- Seasonal Interest: Offers year-round interest with flowers in spring, fruits in summer, and colorful foliage in fall.
- Erosion Control: The root system can help stabilize soil on slopes and banks.
- Adaptability: Tolerates a range of soil types and conditions.
- Privacy Screen: Can be used effectively for screening and privacy due to dense growth habit.
- Medical Properties
This plant is not used for medical purposes.
- Air-purifying Qualities
This plant is not specifically known for air purifying qualities.
- Other Uses
- Crafting Natural Dyes: The bark and leaves of Cornus can be used to create natural dyes for coloring fabrics, yarn, or even paper products.
- Photography Backdrops: With its striking flowers and vibrant fall foliage, Cornus 'Gloria Birkett' can serve as a picturesque backdrop for both amateur and professional photography.
- Model Landscaping: Small-scale landscapes, such as model train setups or architectural models, can utilize the branches and flowers of Cornus as miniature trees or shrubs.
- Culinary Garnish: Although not edible, the flowers can be used as a decorative garnish for plating in high-end culinary dishes after ensuring they are free from pesticides.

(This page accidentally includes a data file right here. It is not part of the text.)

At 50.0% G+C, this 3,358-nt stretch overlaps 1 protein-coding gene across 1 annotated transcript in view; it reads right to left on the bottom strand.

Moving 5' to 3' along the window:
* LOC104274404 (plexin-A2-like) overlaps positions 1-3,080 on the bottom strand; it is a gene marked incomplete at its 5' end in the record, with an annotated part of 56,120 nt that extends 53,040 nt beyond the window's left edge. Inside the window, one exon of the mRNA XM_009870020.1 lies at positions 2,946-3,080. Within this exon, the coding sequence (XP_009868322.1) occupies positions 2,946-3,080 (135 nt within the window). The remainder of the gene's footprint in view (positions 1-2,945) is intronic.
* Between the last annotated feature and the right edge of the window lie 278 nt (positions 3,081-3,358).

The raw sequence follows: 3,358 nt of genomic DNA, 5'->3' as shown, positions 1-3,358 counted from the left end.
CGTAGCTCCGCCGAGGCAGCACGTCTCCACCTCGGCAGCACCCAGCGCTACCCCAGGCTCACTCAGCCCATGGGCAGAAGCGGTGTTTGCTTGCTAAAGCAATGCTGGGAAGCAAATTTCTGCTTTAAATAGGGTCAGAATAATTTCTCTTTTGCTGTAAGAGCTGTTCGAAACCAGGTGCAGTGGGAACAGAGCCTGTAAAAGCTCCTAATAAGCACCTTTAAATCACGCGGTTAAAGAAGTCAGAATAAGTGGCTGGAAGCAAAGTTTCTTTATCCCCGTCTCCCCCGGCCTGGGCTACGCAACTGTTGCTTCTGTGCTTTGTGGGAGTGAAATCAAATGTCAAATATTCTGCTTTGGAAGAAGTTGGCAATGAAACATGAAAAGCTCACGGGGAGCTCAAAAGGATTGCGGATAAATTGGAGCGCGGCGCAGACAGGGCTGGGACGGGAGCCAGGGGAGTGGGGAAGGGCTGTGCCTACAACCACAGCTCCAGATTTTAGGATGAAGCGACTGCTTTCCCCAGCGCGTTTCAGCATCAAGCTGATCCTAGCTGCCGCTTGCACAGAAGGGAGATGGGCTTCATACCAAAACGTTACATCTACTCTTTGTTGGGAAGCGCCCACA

- Insect Breeding Habitats: Some Cornus species can support the breeding of beneficial insects, such as bees and butterflies, which are important pollinators for gardens.
- Educational Tools: This plant can be used as a tool for teaching botany and horticulture, showcasing plant development and the impact of seasonal changes on flora.
- Environmental Art: Artists may use the vibrant branches and flowers in environmental art pieces that emphasize the beauty and complexity of natural forms.
- Winter Interest: The bright red stems of Cornus can be collected and used in floral arrangements to add color and interest during the winter months.
- Potpourri Ingredients: Dried flowers and leaves can be included in homemade potpourri mixes to add a natural element and subtle fragrance to the mix.
- Live Stakes for Erosion Control: The hardy stems of Cornus can be used as live stakes that take root and help stabilize soil in areas prone to erosion.
- Feng Shui
The Dogwood is not used in Feng Shui practice.
- Zodiac Sign Compitability
The Dogwood is not used in astrology practice.
- Plant Symbolism
- Stability and Strength: The Cornus 'Gloria Birkett', commonly known as the Dogwood tree, often symbolizes stability and strength due to its hard and resilient wood.